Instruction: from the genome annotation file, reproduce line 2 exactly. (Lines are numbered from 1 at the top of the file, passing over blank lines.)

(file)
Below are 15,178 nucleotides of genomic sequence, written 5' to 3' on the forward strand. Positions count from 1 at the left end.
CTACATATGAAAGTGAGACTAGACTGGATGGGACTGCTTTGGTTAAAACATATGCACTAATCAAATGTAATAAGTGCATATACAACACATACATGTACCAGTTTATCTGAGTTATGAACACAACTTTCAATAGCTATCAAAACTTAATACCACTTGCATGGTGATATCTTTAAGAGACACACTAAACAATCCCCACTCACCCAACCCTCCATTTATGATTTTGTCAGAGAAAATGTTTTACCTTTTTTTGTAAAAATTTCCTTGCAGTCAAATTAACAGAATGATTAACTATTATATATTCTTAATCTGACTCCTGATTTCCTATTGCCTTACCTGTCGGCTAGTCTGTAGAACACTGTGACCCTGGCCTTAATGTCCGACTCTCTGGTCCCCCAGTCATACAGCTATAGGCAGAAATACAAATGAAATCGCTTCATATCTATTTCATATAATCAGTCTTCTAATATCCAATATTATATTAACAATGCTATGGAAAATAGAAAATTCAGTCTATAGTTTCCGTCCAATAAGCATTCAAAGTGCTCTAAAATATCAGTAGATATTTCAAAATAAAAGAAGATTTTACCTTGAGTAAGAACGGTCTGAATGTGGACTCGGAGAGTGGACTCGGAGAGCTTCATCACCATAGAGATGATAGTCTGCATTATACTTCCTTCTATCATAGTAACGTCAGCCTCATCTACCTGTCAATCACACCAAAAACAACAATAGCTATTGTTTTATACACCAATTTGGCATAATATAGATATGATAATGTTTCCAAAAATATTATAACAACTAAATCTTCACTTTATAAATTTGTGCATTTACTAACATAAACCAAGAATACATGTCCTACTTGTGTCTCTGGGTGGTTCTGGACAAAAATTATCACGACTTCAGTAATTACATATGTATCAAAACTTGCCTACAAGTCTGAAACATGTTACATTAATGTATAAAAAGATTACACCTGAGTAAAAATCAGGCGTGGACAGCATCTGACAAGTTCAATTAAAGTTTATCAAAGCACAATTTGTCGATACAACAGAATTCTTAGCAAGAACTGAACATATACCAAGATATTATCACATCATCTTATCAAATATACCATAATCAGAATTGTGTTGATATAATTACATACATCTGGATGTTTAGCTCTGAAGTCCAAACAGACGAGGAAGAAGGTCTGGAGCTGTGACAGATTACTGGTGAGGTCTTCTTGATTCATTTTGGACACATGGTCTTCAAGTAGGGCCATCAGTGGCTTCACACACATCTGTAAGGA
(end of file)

CTACATATGAAAGTGAGACTAGACTGGATGGGACTGCTTTGGTTAAAACATATGCACTAATCAAATGTAATAAGTGCATATACAACACATACATGTACCAGTTTATCTGAGTTATGAACACAACTTTCAATAGCTATCAAAACTTAATACCACTTGCATGGTGATATCTTTAAGAGACACACTAAACAATCCCCACTCACCCAACCCTCCATTTATGATTTTGTCAGAGAAAATGTTTTACCTTTTTTTGTAAAAATTTCCTTGCAGTCAAATTAACAGAATGATTAACTATTATATATTCTTAATCTGACTCCTGATTTCCTATTGCCTTACCTGTCGGCTAGTCTGTAGAACACTGTGACCCTGGCCTTAATGTCCGACTCTCTGGTCCCCCAGTCATACAGCTATAGGCAGAAATACAAATGAAATCGCTTCATATCTATTTCATATAATCAGTCTTCTAATATCCAATATTATATTAACAATGCTATGGAAAATAGAAAATTCAGTCTATAGTTTCCGTCCAATAAGCATTCAAAGTGCTCTAAAATATCAGTAGATATTTCAAAATAAAAGAAGATTTTACCTTGAGTAAGAACGGTCTGAATGTGGACTCGGAGAGTGGACTCGGAGAGCTTCATCACCATAGAGATGATAGTCTGCATTATACTTCCTTCTATCATAGTAACGTCAGCCTCATCTACCTGTCAATCACACCAAAAACAACAATAGCTATTGTTTTATACACCAATTTGGCATAATATAGATATGATAATGTTTCCAAAAATATTATAACAACTAAATCTTCACTTTATAAATTTGTGCATTTACTAACATAAACCAAGAATACATGTCCTACTTGTGTCTCTGGGTGGTTCTGGACAAAAATTATCACGACTTCAGTAATTACATATGTATCAAAACTTGCCTACAAGTCTGAAACATGTTACATTAATGTATAAAAAGATTACACCTGAGTAAAAATCAGGCGTGGACAGCATCTGACAAGTTCAATTAAAGTTTATCAAAGCACAATTTGTCGATACAACAGAATTCTTAGCAAGAACTGAACATATACCAAGATATTATCACATCATCTTATCAAATATACCATAATCAGAATTGTGTTGATATAATTACATACATCTGGATGTTTAGCTCTGAAGTCCAAACAGACGAGGAAGAAGGTCTGGAGCTGTGACAGATTACTGGTGAGGTCTTCTTGATTCATTTTGGACACATGGTCTTCAAGTAGGGCCATCAGTGGCTTCACACACATCTGTAAGGA